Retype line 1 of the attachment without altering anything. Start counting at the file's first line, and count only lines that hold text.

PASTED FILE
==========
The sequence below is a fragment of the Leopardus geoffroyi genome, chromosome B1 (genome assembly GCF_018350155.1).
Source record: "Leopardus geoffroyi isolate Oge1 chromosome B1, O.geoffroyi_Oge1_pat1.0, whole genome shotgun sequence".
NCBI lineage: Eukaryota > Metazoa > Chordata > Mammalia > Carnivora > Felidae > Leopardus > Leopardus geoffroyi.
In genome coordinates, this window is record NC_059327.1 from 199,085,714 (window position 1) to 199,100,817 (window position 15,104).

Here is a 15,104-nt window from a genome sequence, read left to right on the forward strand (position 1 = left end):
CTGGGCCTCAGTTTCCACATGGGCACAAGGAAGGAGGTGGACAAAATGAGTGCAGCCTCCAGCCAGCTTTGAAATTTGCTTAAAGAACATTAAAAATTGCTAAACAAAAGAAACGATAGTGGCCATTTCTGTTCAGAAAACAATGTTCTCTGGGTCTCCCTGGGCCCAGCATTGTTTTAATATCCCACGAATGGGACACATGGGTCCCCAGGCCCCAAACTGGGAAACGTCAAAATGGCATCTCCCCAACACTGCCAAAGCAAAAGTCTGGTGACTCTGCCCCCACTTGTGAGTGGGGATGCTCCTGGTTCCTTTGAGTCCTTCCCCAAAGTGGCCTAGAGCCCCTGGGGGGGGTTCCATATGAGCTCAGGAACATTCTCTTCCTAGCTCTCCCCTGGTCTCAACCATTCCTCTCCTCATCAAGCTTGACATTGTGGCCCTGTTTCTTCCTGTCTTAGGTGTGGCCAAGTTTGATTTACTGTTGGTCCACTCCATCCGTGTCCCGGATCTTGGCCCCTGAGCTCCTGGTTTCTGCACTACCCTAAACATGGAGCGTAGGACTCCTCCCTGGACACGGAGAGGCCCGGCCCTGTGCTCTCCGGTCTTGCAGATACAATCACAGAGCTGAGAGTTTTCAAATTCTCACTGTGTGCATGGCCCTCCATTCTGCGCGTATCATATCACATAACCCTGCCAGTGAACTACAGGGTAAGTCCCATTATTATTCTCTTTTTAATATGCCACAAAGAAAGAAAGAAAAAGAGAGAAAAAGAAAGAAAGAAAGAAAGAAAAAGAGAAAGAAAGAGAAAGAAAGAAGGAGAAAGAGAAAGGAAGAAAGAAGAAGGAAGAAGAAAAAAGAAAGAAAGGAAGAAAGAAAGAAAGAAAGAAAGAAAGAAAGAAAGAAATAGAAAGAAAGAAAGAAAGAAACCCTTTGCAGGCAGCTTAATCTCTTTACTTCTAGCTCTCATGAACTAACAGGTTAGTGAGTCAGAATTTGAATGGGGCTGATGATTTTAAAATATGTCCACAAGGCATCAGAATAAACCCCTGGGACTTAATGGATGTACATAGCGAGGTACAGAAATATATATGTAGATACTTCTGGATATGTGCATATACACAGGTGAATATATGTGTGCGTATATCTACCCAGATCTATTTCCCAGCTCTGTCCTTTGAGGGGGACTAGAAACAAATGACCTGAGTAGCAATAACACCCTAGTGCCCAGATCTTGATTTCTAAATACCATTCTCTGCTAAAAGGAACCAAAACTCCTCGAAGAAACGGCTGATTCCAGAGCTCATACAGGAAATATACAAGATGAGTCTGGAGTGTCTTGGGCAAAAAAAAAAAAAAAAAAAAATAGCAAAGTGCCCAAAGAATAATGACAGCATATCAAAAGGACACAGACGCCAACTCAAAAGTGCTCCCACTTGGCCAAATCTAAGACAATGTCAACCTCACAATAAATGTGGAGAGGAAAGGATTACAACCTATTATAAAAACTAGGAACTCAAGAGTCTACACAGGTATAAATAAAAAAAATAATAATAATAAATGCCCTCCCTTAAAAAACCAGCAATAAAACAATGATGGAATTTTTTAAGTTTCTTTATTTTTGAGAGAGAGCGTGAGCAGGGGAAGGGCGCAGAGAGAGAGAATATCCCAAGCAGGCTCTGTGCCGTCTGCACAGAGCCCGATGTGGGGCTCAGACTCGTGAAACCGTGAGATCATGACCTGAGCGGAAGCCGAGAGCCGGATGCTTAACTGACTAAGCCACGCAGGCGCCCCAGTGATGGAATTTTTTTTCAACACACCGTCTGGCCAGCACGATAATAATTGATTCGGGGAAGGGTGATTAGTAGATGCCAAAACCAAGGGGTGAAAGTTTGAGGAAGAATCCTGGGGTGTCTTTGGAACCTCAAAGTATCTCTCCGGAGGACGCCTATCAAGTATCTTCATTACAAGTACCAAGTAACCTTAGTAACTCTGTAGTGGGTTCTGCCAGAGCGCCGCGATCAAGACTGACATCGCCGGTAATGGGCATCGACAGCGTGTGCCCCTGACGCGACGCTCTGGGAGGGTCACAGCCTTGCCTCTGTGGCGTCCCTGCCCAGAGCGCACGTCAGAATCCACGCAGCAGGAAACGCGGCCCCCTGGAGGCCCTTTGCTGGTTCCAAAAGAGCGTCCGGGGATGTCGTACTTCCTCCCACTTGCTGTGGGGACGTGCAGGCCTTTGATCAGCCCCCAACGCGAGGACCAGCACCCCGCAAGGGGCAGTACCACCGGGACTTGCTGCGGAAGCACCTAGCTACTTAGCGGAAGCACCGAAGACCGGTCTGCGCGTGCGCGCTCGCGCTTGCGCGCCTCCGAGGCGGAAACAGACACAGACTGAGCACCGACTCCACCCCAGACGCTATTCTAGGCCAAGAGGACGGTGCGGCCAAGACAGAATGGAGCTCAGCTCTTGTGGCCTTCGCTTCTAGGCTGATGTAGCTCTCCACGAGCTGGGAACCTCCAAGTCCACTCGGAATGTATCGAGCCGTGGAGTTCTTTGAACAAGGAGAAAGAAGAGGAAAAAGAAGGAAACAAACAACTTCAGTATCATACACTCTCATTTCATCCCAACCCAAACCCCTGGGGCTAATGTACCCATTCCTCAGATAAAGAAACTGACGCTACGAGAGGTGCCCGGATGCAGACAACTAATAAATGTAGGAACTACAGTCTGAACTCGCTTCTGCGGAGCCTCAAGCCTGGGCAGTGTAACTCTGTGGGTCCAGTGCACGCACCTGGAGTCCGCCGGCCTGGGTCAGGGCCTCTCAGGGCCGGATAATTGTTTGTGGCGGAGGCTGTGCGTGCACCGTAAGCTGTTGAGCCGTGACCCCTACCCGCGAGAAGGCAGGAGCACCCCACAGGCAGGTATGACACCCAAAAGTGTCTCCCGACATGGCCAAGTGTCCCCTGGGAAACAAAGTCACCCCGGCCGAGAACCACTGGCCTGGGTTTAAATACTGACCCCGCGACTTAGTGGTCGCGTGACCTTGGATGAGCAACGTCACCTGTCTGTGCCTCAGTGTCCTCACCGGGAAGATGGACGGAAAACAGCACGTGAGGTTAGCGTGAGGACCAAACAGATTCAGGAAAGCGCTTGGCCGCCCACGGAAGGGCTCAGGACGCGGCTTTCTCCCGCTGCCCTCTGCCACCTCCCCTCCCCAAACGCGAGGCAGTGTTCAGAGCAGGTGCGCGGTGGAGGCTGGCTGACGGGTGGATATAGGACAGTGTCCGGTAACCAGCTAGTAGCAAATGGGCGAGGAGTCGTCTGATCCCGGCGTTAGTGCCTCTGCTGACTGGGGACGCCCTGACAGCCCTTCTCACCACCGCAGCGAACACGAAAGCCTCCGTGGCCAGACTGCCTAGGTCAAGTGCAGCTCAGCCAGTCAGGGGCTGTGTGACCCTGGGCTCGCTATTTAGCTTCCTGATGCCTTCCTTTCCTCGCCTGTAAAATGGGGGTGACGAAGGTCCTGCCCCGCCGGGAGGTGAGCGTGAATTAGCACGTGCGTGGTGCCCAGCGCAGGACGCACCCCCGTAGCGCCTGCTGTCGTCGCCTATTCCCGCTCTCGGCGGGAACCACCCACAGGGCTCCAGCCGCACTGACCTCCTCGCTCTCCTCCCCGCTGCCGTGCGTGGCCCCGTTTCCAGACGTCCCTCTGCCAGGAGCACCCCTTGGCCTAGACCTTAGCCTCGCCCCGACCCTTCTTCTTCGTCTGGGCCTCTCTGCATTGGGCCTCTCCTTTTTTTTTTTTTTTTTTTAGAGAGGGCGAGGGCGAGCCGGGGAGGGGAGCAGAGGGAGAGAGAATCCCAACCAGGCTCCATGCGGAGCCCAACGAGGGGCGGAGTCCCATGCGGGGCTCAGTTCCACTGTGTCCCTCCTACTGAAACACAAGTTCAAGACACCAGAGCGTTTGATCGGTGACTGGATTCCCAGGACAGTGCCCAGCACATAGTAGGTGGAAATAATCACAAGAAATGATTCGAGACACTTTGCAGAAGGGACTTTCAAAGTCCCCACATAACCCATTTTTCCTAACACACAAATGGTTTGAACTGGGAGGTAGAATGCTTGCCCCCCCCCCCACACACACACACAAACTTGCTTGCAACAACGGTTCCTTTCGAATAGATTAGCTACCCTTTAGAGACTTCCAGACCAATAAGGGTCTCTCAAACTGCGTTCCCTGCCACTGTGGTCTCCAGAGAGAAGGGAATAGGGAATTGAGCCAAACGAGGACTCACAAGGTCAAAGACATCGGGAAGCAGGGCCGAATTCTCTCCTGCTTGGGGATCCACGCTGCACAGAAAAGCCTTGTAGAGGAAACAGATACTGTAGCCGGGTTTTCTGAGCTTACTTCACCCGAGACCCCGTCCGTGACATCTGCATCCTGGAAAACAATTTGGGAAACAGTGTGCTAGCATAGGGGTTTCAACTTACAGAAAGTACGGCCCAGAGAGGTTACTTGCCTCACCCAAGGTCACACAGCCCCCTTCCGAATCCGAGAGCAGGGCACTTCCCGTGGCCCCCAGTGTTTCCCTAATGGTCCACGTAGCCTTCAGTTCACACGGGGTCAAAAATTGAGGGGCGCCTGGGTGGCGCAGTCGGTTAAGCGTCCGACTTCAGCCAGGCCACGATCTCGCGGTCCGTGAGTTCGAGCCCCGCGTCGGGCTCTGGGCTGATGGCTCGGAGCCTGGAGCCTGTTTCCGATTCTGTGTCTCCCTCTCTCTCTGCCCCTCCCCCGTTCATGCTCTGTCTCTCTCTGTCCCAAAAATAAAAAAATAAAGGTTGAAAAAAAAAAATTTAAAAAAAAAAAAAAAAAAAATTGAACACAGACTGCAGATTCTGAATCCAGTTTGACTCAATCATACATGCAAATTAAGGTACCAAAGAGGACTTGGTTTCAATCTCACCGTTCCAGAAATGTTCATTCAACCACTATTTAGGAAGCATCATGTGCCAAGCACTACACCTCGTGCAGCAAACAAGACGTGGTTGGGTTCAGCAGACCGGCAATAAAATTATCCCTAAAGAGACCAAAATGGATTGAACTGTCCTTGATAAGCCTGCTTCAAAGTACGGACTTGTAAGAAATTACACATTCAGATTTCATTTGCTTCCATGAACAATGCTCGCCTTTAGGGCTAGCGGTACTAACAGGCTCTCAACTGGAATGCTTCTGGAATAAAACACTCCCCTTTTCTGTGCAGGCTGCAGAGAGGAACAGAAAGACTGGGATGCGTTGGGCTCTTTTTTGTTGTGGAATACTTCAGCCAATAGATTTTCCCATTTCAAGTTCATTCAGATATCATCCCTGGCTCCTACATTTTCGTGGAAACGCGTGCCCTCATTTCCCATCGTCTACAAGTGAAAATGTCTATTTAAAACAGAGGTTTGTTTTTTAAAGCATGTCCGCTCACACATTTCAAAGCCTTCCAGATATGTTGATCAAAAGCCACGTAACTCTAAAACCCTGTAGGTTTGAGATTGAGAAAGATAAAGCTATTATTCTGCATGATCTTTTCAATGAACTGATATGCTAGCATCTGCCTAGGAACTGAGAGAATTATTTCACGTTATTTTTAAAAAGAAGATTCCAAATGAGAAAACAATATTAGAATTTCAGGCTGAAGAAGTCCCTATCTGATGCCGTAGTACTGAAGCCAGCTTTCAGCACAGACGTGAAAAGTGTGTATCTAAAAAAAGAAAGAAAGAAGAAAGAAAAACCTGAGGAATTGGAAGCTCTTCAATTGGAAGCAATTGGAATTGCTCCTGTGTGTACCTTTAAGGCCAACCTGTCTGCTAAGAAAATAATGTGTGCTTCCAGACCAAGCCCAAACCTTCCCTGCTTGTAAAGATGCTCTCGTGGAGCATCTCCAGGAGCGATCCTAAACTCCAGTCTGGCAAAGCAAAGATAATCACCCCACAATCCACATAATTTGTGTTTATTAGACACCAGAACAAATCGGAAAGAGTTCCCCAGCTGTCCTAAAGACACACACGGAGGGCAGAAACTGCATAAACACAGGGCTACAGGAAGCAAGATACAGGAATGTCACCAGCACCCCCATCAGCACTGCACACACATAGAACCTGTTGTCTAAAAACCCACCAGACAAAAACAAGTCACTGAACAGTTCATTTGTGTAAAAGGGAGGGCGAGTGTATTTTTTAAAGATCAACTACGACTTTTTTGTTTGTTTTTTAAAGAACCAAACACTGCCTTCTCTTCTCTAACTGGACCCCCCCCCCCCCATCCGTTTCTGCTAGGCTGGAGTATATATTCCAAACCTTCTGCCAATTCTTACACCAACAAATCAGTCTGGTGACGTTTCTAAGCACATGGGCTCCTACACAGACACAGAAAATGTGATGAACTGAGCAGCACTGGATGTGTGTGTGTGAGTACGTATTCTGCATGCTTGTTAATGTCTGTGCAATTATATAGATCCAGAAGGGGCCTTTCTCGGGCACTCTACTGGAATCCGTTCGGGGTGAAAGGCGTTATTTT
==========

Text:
The sequence below is a fragment of the Leopardus geoffroyi genome, chromosome B1 (genome assembly GCF_018350155.1).